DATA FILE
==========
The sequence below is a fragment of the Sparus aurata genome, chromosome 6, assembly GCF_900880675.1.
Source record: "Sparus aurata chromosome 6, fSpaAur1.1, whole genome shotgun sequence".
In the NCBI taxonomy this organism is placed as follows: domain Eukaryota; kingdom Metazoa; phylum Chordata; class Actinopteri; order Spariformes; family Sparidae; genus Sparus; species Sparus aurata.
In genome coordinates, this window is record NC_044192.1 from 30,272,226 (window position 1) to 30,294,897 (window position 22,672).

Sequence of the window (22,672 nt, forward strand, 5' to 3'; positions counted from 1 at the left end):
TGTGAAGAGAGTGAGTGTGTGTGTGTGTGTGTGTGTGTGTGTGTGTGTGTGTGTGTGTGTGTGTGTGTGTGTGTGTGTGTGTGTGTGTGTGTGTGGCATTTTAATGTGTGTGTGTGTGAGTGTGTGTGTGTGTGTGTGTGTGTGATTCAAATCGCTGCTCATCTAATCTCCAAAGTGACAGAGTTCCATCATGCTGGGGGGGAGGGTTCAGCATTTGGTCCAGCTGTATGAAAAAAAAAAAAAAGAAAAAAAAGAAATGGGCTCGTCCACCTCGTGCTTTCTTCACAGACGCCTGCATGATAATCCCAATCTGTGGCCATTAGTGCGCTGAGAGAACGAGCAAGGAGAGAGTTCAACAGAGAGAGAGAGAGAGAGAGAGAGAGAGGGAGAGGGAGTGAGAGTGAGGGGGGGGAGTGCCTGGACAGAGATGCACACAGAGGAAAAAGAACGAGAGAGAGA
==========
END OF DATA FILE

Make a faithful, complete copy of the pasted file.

The sequence below is a fragment of the Sparus aurata genome, chromosome 6, assembly GCF_900880675.1.
Source record: "Sparus aurata chromosome 6, fSpaAur1.1, whole genome shotgun sequence".
In the NCBI taxonomy this organism is placed as follows: domain Eukaryota; kingdom Metazoa; phylum Chordata; class Actinopteri; order Spariformes; family Sparidae; genus Sparus; species Sparus aurata.
In genome coordinates, this window is record NC_044192.1 from 30,272,226 (window position 1) to 30,294,897 (window position 22,672).

Sequence of the window (22,672 nt, forward strand, 5' to 3'; positions counted from 1 at the left end):
TGTGAAGAGAGTGAGTGTGTGTGTGTGTGTGTGTGTGTGTGTGTGTGTGTGTGTGTGTGTGTGTGTGTGTGTGTGTGTGTGTGTGTGTGTGTGTGGCATTTTAATGTGTGTGTGTGTGAGTGTGTGTGTGTGTGTGTGTGTGTGATTCAAATCGCTGCTCATCTAATCTCCAAAGTGACAGAGTTCCATCATGCTGGGGGGGAGGGTTCAGCATTTGGTCCAGCTGTATGAAAAAAAAAAAAAAGAAAAAAAAGAAATGGGCTCGTCCACCTCGTGCTTTCTTCACAGACGCCTGCATGATAATCCCAATCTGTGGCCATTAGTGCGCTGAGAGAACGAGCAAGGAGAGAGTTCAACAGAGAGAGAGAGAGAGAGAGAGAGAGAGGGAGAGGGAGTGAGAGTGAGGGGGGGGAGTGCCTGGACAGAGATGCACACAGAGGAAAAAGAACGAGAGAGAGA